Day Two leads north over rolling country (including ‘drumlins’) slightly west of the River Lune crossing the River Hindburn, the River Wenning at Wennington, fording (hopefully) the River Greta near Cantsfield and leck beck near Cowan Bridge
River names: All seem to be indicative of ‘type’, though not, by origin necessarily easy to explain. Lune may be a British name, pre-Roman, related to words meaning ‘health giving’. Hindburn possibly referring to a stream associated with female deer (‘hind’) Wenning: From the Old English ‘wann’ and meaning ‘dark’ Greta: from the Old Norse meaning ‘stony stream’
Leck: a curiosity which may be from the Old Norse meaning simply ‘brook’ – in which case the full name is simply a repeating term. It is possible that the Roman fort slightly downstream near the Lune was named Calacum because it referred to a noisy stream – the leck.
Routes: Slightly to the west of Wennington the established major Roman road from the south is joined by the less certain route from Lancaster. The road becomes a very clear landscape feature north of the Greta and is still in vehicular use further north. The walking route for this day may (fords and pathways permitting) follow parts of this route.
To the west of the day’s route (or on it if the ford is impassable) near the Lune are Melling and Tunstall.
Ever able to introduce curious aspects of interest, Arthur Mee (Lancashire) notes a Clementine Rumph, a German, bearer of the Iron Cross for nursing wounded during the Franco-Prussian war & who settled at Melling… ‘died here in 1898, wept for by the village children whose great friend she had been, happily passing to her rest before the break up of our Anglo-German peace… little boys she loved are on the peace memorial’.
This he wrote in 1936 and thus provides, given the events that followed, a poignant statement – sharpened in recent times by the varied actions which seem to now continually engage similar British ‘little boys’.
[‘Arthur Mee’ refers to the ‘King’s England’ series initially compiled by Arthur Mee and published by Hodder and Stoughton. See: http://en.wikipedia.org/wiki/Arthur_Mee)
Where is the ‘peace’ that his memorial was supposed to support?
As with Mee – so with Pevsner… the personal touch which enlivens accounts:
‘Tunstall. St John Baptist. The only church in North Lancashire which one can praise for never having given in to sweeping suggestions to restore windows and other features. How right Ruskin and Morris were! It creates a human appeal which cannot be otherwise roused.’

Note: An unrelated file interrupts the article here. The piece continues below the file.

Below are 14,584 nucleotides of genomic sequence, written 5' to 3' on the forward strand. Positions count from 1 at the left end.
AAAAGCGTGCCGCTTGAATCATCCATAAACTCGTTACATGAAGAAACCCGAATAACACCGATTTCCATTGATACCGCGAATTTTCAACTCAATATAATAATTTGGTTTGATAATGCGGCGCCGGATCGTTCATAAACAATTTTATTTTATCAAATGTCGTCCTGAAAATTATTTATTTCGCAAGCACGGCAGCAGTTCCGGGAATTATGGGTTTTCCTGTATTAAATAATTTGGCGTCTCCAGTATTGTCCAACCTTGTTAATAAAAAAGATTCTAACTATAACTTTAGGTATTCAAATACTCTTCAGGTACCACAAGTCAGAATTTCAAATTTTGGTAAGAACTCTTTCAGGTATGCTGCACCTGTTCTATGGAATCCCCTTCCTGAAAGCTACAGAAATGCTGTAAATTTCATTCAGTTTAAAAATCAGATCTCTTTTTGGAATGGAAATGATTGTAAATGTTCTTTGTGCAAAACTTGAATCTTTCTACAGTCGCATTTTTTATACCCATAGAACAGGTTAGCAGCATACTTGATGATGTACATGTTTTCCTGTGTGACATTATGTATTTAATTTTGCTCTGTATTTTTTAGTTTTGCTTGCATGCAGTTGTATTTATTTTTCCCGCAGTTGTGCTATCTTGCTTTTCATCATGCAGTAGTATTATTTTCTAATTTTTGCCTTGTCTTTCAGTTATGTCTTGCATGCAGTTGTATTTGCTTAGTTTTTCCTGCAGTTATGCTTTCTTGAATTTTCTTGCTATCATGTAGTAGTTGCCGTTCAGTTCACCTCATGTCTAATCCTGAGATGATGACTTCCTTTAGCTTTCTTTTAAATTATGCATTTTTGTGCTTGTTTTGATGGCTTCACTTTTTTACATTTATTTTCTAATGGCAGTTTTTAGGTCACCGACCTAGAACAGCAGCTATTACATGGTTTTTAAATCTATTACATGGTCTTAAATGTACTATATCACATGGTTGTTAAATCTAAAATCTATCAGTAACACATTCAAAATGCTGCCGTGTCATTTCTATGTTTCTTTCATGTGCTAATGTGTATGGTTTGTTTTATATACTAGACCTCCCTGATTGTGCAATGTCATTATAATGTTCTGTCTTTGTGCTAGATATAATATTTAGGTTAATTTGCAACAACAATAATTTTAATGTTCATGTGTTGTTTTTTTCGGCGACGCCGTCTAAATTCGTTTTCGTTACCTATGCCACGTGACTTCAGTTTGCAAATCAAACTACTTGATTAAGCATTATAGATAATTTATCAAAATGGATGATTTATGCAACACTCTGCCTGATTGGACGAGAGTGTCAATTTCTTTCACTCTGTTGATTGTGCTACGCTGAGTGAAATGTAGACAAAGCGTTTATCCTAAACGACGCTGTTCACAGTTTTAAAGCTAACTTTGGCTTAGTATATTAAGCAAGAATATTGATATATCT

The Leck Beck is crossed at Overtown, by Cowan Bridge where the Bronte sisters were schooled:
‘The haunting spell of the Brontes sheds a wistful enchantment over this scene, for Lowood [Cowan Bridge] forms the subject of six chapters of Jan Eyre. The three sisters suffered here intolerably. The building was unhealthy with defective drains and polluted water; their food was insufficient and often bad… we feel that the searing indictment of the school in Jayne Eyre is written by one who had known and suffered much of what she describes’ (Mee)
The day finishes by leaving Lancashire, entering Cumbria (the Westmorland part) and crossing the Lune by the Devil’s Bridge into Kirkby Lonsdale.
The Devil’s Bridge may have been first constructed by St Mary’s Abbey, York – and it has the usual tale of an old woman sending a dog to eternal torment as it chased her thrown bread across the bridge.
‘John Ruskin said of this small town that it had moorland, sweet river, and English forest at their best.’ (Mee ‘Lake Counties’).
The Lune had Turner at its ‘Crook’ (nr Caton) and from here there is the constant background presence of others who have a had a significant part in creating our modern view of ourselves.
Kirkby Lonsdale is a crossing point in various ways… the north – south routes using the Lune and other route-ways linking east and west most easily exemplified by the present A65 (‘Leeds to Kendal’)
‘The site is a significant one, at the head of possible Lune valley navigation…. Much of its revenue came from the tolls. By-passed today, a great hush has fallen on the town, although it is popular with day-trippers’ (Pevsner ‘Cumbria’)
Day – trippers – ah, what an interestingly evocative (and old-fashioned) phrase, one that could have resonance (though with broadly negative meaning) for the post-war children writing ‘pop’ songs in the ‘60s…. But now?
Boundaries and transport routes tend to have very deep histories.
Similarly do many places which lie in or near to boundaries. This immediate area being an example. References in Domesday Book to the various places leading to Kirkby are described as being in Yorkshire and the area was a part of historic ‘Richmondshire’. This district still exists by name in Yorkshire but originally included significant parts of the Lune valley. Ecclesiastically it became part of the Diocese of Chester after the Reformation but on objection (it extended to within 18 miles of York) was returned to the Diocese of York – and later to various newly created Dioceses.
The historic importance of the valley along the Lune is also demonstrated by the number of motte and bailey castles constructed by Norman invaders (the greatest number outside the Welsh Border). Presumably an area requiring ‘careful monitoring and control’ due in part to its strategic position on routes to the North.
Wray dep: 08.30
Road 604680, ftpths 612680, 617690, Wennington (4kms), lane 619710, ftpths & ford, Cantsfield 620728, Ftpths 630737, Longriggs barn, 631752, Roman road, Overtown (12kms) Ftpths 627770, Whoop Hall Inn 625774, A65, ftpths, Devil’s bridge
Kirkby Lonsdale (16kms)